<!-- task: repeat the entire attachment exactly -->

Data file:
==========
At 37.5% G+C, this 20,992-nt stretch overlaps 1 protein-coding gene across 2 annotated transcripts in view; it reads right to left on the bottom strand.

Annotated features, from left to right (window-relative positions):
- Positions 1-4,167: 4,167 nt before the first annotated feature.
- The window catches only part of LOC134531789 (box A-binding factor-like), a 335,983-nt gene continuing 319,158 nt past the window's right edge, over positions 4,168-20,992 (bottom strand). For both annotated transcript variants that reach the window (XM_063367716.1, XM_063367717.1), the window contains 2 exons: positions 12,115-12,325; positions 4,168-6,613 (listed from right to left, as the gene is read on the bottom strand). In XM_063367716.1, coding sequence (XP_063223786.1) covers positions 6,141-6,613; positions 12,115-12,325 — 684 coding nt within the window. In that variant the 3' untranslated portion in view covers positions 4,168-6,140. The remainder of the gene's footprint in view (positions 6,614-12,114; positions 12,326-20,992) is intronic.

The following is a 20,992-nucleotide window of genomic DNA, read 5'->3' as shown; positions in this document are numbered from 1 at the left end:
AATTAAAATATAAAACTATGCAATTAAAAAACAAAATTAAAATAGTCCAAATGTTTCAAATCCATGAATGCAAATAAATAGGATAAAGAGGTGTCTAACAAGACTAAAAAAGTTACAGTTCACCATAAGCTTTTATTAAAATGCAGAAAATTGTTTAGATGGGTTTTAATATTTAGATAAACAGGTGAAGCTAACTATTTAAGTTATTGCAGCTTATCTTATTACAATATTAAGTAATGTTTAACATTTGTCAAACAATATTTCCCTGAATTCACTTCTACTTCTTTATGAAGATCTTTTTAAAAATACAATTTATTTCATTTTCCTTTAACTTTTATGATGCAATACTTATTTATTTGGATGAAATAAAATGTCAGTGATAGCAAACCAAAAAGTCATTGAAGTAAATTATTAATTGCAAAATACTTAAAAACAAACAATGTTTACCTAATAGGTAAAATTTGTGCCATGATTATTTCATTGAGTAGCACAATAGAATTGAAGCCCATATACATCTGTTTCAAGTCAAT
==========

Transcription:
At 37.5% G+C, this 20,992-nt stretch overlaps 1 protein-coding gene across 2 annotated transcripts in view; it reads right to left on the bottom strand.

Annotated features, from left to right (window-relative positions):
- Positions 1-4,167: 4,167 nt before the first annotated feature.
- The window catches only part of LOC134531789 (box A-binding factor-like), a 335,983-nt gene continuing 319,158 nt past the window's right edge, over positions 4,168-20,992 (bottom strand). For both annotated transcript variants that reach the window (XM_063367716.1, XM_063367717.1), the window contains 2 exons: positions 12,115-12,325; positions 4,168-6,613 (listed from right to left, as the gene is read on the bottom strand). In XM_063367716.1, coding sequence (XP_063223786.1) covers positions 6,141-6,613; positions 12,115-12,325 — 684 coding nt within the window. In that variant the 3' untranslated portion in view covers positions 4,168-6,140. The remainder of the gene's footprint in view (positions 6,614-12,114; positions 12,326-20,992) is intronic.

The following is a 20,992-nucleotide window of genomic DNA, read 5'->3' as shown; positions in this document are numbered from 1 at the left end:
AATTAAAATATAAAACTATGCAATTAAAAAACAAAATTAAAATAGTCCAAATGTTTCAAATCCATGAATGCAAATAAATAGGATAAAGAGGTGTCTAACAAGACTAAAAAAGTTACAGTTCACCATAAGCTTTTATTAAAATGCAGAAAATTGTTTAGATGGGTTTTAATATTTAGATAAACAGGTGAAGCTAACTATTTAAGTTATTGCAGCTTATCTTATTACAATATTAAGTAATGTTTAACATTTGTCAAACAATATTTCCCTGAATTCACTTCTACTTCTTTATGAAGATCTTTTTAAAAATACAATTTATTTCATTTTCCTTTAACTTTTATGATGCAATACTTATTTATTTGGATGAAATAAAATGTCAGTGATAGCAAACCAAAAAGTCATTGAAGTAAATTATTAATTGCAAAATACTTAAAAACAAACAATGTTTACCTAATAGGTAAAATTTGTGCCATGATTATTTCATTGAGTAGCACAATAGAATTGAAGCCCATATACATCTGTTTCAAGTCAAT